7. Last year on one of the model shows I was given revell set of spitfire Vb and Bf109 G10 in 1:72. I would not buy this set myself, as I've seen how many errors are in those two kits. First I wanted to sell them but I noticed that this two pack is more expensive than those two models when bought alone. Sigh. Model landed in back of the stash for some time. But after building first Spitfire Vb by revell this year and noticing that you can, indeed turn it into a decent model I started thinking about doing something with that other duopack. And then I found good images of Spitfire MkVb DB605 aka Messerspit. It was captured Spitfire Mark Vb (EN830/NX-X) that accidentally landed on the Channel island of Jersey on 18th November 1942. It was taken to Rechlin, Germany within a month of its capture. After some testing Germans decided to remove Merlin 45 and replace it with a Daimler-Benz DB 605A, a propeller and carburettor scoop from a Messerschmitt Bf 109G was fitted as well. Also its 12 volt electrical system was replaced with the Luftwaffe's 24 volt one. The original guns of the Spitfire Vb was removed as well According to multiple test pilots this hybrid plane turned out to be better than both Spitfire MkV and Bf109 G, joining strong sides of both planes while eliminating some of their problems. If I knew how much work it would be I would probably just get Brengun model... Especially as Revell propeller for Bf109 is completely crap (I guess molds are completely worn out by now) - each blade has different shape and length So I would have to buy new one (possibly Eduard printed one). But, instead I started work on revell plastic by removing engine from Spit and attaching new one from Messerschmit. It indeed fit well, having same width as spitfire hull but I found out I had to build entire upper part of cowling and fill the intake on the under side of it. Then I built cockpit with spare Eduard frame and plasticard floor, I also found 3d model of spitfire seat and printed it. Seat belts are from eduard set. I used front part of canopy from kit, but I decided to use another piece from Eduard for the back and movable part - as I plan to build my Eduard spits with open cockpit I have spare closed canopies from multiple models. So I cut one of them and tried to place it on this model. The fit is... not great. I had to thin parts of movable section as well as cut into the hull to fit it and even then I got small crack on the glass... But still it is better than Revell's foggy and scratched offering. With cockpit done I was finally able to join flusage halves, wings and attach engine. It obviously turned out not fitting that well but lot of fitting, gluing, puttying, sanding and polishing later, the result look like this:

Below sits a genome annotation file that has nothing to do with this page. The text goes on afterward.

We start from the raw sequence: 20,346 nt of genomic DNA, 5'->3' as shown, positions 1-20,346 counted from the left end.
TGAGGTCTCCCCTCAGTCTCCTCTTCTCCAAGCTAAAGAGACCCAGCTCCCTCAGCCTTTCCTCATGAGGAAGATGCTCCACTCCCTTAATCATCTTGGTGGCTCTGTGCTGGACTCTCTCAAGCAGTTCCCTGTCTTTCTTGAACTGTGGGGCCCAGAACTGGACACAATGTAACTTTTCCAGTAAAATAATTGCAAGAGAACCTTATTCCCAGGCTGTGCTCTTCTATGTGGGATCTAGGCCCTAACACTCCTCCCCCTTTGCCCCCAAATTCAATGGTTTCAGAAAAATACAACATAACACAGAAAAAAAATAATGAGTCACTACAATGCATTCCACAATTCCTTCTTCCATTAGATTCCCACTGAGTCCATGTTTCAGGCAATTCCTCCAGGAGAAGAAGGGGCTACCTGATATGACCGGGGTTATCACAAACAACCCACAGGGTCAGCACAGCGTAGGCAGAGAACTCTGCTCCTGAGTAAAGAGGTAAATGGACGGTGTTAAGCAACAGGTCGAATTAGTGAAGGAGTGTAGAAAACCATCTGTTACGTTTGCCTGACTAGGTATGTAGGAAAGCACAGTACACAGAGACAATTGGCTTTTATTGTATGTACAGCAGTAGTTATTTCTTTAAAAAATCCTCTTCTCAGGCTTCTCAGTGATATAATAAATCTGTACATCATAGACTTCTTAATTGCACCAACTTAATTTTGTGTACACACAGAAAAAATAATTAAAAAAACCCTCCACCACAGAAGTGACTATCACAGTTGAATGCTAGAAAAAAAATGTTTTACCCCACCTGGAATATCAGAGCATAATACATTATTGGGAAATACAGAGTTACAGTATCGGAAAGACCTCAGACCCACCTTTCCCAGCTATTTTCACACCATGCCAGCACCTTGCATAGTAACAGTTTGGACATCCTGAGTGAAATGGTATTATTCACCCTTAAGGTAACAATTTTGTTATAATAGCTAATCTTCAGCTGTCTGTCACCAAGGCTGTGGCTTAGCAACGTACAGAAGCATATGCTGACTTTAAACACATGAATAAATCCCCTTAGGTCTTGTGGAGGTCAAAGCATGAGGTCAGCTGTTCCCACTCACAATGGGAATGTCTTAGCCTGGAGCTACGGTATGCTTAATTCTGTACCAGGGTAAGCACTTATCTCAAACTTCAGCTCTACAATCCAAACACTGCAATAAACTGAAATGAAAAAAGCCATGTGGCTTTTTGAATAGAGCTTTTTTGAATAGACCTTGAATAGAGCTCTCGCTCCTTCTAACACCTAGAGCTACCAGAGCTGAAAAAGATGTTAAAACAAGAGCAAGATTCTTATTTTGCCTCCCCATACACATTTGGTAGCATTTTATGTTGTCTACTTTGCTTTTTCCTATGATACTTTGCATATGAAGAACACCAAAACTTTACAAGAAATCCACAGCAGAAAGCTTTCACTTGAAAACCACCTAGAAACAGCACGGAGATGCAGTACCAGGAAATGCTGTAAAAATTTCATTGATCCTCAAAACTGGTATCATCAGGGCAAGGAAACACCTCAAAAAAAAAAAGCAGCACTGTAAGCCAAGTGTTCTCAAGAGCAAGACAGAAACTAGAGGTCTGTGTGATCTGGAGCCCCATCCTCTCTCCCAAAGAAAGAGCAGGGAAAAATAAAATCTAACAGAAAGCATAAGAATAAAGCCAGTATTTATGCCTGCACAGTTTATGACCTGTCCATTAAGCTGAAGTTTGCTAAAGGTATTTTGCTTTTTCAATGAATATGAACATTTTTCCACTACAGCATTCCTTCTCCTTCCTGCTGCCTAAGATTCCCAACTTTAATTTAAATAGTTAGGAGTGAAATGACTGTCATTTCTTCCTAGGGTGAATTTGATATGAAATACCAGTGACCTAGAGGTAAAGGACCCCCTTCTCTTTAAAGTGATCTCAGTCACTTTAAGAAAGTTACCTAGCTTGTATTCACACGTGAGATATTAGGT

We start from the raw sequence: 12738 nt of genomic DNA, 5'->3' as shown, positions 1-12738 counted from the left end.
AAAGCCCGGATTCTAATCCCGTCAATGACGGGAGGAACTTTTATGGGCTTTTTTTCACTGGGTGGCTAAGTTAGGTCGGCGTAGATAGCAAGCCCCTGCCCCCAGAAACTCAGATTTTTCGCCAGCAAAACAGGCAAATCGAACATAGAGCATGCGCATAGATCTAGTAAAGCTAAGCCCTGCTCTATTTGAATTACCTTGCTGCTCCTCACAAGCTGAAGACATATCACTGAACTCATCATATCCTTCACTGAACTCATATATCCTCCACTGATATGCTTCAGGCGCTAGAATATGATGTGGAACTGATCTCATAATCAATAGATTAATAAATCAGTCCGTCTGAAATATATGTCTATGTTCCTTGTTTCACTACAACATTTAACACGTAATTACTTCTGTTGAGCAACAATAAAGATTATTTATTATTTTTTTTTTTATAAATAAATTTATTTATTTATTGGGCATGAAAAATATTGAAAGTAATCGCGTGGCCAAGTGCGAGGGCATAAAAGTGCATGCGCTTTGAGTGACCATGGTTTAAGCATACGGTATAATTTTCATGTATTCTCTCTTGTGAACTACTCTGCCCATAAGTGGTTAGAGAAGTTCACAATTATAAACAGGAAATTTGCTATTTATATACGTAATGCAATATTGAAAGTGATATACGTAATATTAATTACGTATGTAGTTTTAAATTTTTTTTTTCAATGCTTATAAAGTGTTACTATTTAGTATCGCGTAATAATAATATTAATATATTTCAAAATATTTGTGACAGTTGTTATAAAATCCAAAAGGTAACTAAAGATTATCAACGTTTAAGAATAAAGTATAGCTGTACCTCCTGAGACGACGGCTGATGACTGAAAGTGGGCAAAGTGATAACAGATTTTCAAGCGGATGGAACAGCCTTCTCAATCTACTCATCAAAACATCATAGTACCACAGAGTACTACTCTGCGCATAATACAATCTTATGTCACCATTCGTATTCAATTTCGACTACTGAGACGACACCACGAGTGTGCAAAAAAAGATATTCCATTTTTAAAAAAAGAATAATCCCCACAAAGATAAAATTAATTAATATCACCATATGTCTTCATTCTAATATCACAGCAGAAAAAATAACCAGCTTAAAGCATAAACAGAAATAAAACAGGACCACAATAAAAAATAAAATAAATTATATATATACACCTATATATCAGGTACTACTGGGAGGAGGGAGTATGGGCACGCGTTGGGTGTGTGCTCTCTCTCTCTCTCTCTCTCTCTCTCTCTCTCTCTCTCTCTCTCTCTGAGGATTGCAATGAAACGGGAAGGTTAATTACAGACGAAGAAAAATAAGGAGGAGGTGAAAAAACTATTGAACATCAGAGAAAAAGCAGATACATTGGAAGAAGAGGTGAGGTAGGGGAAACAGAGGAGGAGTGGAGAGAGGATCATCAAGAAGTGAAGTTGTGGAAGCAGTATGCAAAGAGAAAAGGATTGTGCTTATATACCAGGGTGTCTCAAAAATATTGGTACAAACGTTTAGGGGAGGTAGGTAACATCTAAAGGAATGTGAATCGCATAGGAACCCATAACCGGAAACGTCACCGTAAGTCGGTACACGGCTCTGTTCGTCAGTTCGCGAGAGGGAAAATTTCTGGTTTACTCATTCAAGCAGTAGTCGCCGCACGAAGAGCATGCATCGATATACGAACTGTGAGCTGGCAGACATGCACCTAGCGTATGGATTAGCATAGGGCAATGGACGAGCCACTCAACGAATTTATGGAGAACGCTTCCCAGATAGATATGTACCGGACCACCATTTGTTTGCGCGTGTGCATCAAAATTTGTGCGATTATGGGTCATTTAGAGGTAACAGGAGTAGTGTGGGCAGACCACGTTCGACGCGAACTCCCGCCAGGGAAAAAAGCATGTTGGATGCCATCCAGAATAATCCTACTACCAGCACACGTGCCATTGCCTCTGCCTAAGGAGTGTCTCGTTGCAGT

8. First serious bit of modelling I've attempted in about forty years – so guess that makes me a newbie! My first experience of photoetch, acrylics, airbrush... you name it. So I wanted to do a subject I felt a connection to, and something that would stretch me to the max. So it's Revell's 1/32 Schnellbomber which will assume the guise of 4D+DH 'Dora Heinrich' of 1.KG30.
 This Ju 88A-1 fell to the guns of 603 (City of Edinburgh) Squadron on 16/10/39 during a Luftwaffe raid on RN ships in the Firth of Forth. 'Dora' was the first enemy bomber downed by the RAF over the British mainland in WWII, and was on the receiving end of the first ever Spitfire victory.
 I was born by the Forth, and have lived half my life on its banks, my family have worked for generations on its waters and in its docks and I live just a few miles from where 'Dora' ditched almost eighty years ago. So I thought I'd make her the first half of a 1/32 'Dogfight Double'. Eventually I'll get around to tackling her nemesis – XT-A 'Stickleback' a MkI Spit of 603 Squadron. Over a year in, having too much fun, here's some (unfinished) pit shots. Apologise for quality – taken with an iPhone4 Cockpit side walls, still needs wiring/some piping added Eduard PE, Aims and homemade decals Floor and curtains printed on inkjet Pilot seat, control column and BZG2 Bombsight